You know those terrible graduation photos of you hanging in your mothers house? The ones that have your neck arched in a really uncomfortable position. Or the creepy ones where the whole family wears the same white t-shirt and khakis?
That really has nothing to do with this post, I just wanted to remind you of how awful they were! SO embarrassing, I can’t believe you wore that!
Anyway, pictures and their frames should add something to the room. Here’s a cool way to do just that, minus the creep factor.
Here’s what you’ll need:
- Pictures, Photo Paper & Printer
- Ruler & X-acto Knife or Scissors
- Assorted Picture Frames
- Frame Mounting Hardware & Hammer
- Screws, Wall Anchors & Drill
Sketch out a potential design. The idea is to draw the eye in and create a visual flow from one point to another, then back to the starting point.
Once you have your loose design down, get some frames and hanging hardware.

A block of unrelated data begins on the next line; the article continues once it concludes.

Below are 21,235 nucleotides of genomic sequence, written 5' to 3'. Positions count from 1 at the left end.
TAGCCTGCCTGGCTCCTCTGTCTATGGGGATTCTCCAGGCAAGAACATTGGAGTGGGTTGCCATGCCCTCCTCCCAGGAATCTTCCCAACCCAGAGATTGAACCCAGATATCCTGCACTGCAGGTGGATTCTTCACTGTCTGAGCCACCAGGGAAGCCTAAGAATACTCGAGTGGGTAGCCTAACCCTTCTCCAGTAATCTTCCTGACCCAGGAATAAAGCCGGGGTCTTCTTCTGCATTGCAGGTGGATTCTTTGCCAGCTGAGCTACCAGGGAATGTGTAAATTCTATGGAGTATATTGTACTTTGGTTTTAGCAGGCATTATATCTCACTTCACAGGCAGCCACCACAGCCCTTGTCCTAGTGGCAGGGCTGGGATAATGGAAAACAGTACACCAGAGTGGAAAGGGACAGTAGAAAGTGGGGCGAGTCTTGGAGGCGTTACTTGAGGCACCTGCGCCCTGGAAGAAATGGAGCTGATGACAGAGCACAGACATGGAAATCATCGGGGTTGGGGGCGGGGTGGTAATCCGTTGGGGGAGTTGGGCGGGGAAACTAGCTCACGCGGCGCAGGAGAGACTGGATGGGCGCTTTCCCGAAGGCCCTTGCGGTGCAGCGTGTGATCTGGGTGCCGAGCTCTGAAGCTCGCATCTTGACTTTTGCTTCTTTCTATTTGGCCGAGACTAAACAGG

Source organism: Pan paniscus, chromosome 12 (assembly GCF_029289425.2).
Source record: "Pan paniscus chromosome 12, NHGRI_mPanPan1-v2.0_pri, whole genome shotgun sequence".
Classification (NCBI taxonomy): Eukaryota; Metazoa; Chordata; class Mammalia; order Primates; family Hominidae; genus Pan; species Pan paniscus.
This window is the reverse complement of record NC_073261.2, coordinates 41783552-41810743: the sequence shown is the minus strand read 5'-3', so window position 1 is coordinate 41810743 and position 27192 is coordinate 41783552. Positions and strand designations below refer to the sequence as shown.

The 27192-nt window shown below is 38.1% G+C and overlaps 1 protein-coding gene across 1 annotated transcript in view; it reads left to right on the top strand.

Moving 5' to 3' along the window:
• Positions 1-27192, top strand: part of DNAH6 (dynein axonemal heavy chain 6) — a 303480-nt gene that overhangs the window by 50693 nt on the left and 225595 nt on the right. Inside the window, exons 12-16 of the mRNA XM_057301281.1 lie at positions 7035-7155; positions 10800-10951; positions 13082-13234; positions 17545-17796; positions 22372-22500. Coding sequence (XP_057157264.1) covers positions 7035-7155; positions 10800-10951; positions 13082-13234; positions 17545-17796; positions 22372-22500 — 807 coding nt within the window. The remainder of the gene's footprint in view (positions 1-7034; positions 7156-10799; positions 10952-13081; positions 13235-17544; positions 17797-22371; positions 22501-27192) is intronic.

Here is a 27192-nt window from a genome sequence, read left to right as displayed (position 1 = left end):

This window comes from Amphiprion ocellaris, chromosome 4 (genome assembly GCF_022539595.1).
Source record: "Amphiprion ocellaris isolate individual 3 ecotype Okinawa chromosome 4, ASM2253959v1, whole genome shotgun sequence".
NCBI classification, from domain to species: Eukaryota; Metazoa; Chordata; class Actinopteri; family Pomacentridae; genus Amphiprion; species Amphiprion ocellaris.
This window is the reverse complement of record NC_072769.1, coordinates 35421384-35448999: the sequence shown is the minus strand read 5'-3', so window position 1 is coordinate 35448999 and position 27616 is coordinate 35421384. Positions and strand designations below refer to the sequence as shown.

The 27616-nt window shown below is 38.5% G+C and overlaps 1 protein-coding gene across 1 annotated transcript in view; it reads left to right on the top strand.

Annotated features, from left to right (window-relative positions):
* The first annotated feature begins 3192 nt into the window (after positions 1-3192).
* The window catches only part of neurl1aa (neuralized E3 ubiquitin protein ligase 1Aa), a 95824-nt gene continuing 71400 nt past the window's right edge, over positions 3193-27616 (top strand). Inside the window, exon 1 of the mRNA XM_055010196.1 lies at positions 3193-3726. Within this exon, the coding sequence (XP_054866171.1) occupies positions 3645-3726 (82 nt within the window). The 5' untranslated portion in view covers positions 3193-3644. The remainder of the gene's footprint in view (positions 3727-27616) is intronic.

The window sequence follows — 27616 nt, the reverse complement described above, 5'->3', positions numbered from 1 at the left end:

I grabbed mine from A.C. Moore. I spent about 20 minutes on the floor in the aisle mixing and matching different sizes to get a form that worked. If an employee gives you a problem, tell them that you’re actually Russell Crow from “A Beautiful Mind”. They’ll leave you alone, trust me. I took a picture with my phone to remember the general placement of the frames.
Once you get all of your frames and sizes, it’s time to pick out some photos! I printed all but the 11×14 pictures on my personal printer. I threw the 11×14 image on my USB-stick and drove the speed limit to a place that does large-format prints. After printing, I laid them on my cutting mat and cut them to size with my exacto knife and ruler.
The all-black frames help to establish a sense of unity. Another thing I did to make the frames flow as a unit is drop all my images to B&W. It limits the visual distraction and adds to the unity.
Not all the frames have the same molding accents, but that’s OK! See what works visually. There is no wrong answer…unless, you know, it looks terrible!
I call it the “daydream bubble” design. What do you think?